Come the start of the second half, Jamaica would equalize in the 47th minute following a mazey run from Jobi McAnuff past a few defenders before stabbing a left-footer past Alvarado. McAnuff collected the ball in midfield, streaked past Jose Cubero, then jinked past Miller, digging the ball out of his feet to beat the keeper at the last possible moment.

Both sides would see chances to win go wanting. Johan Venegas had a blistering crack pushed wide by Jamaican keeper, Dwayne Miller, while Darren Mattocks saw his shot denied after cutting in from the left. Alvaro Saborio was denied by a combination of the keeper and an offside flag, while Jamaica would waste a four-on-three break before Simon Dawkins' crack off a pull-back from McCleary was saved by the Costa Rican keeper.

Group B's opener would end level, setting the stage for the evening's second match.

With an unexpected draw providing an opening for either El Salvador or Canada to move to the top of the group, the late match got underway.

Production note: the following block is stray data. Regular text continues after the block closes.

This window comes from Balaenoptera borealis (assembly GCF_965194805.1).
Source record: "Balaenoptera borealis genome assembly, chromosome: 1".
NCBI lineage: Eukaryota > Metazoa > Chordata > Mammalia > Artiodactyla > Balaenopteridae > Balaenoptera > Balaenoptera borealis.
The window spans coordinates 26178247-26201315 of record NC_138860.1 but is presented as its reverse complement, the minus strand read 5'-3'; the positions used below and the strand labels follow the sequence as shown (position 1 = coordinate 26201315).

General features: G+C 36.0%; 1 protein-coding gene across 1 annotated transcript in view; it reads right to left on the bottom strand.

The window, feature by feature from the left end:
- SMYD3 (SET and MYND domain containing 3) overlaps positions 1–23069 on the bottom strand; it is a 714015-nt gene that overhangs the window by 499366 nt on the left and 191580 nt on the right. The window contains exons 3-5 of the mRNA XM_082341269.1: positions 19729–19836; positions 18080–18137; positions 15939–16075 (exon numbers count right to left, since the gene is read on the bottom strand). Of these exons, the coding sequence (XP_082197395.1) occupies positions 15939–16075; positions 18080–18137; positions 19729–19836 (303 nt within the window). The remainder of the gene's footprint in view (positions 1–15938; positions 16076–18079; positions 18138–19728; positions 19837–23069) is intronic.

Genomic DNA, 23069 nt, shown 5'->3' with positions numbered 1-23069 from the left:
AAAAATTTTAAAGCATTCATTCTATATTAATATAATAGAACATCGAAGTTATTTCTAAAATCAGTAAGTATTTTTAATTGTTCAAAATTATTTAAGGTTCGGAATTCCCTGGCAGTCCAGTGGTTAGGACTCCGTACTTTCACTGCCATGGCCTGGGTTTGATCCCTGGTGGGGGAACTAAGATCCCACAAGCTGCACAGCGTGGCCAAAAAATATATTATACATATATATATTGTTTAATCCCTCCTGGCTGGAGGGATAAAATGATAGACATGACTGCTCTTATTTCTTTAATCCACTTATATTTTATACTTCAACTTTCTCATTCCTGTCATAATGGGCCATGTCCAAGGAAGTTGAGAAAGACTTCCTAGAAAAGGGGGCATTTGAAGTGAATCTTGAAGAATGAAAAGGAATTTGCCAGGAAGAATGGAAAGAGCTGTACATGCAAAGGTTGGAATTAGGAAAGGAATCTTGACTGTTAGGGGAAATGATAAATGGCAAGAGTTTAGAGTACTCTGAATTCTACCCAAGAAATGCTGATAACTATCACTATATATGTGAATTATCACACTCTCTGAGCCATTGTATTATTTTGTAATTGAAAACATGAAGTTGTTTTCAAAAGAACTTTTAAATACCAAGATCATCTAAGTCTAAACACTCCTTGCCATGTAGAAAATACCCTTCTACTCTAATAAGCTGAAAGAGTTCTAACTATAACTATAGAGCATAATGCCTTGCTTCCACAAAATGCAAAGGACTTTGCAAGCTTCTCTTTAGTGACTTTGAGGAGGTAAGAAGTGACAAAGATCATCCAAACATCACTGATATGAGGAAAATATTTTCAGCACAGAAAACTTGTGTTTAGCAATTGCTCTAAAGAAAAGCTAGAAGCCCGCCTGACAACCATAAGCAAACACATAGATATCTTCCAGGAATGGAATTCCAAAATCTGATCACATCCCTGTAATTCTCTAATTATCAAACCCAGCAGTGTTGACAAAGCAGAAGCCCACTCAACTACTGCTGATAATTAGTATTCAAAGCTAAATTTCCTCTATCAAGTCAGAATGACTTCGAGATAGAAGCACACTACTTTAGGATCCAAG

The early action comprised mostly of Canada playing a physical game and El Salvador dropping like flies; they would be forced into an early substitution, replacing Nelson Bonilla with Irving Herrera, losing their leading scoring through qualification in the process.

The sights included a snazzy look from the El Salvadorean bench, their matching sweater vests taking a page out of the German National Team's playbook, while Marcel de Jong literally tackled the boot off of an opponent.

The first two chances would fall the way of La Selecta, Herrera twice played in down the left, only for Kenny 'Kyriakos' Stamatopoulos to come up with big saves.

Then came the moment that would define Canada's game, when Nik Ledgerwood cut out a ball up the left that sailed into the path of Cyle Larin with a clear route to goal.

Larin did everything right, collecting the ball, striding away from the recovering defenders, and rounding the keeper to the outside, but with the net agape, he failed to take his time, rushing an effort that skyrocketed high and wide – it was devastating.

It can be quibbled whether the ball bounced, or he needed to take an extra second to compose himself, or whether the touch round the keeper was a tad too heavy, preventing him from wrapping his foot around the ball, or if all that was needed was a simple tap, but either way, it did not go in.

And that miss nearly proved costly when an almighty goalmouth scramble at the other end closed the half.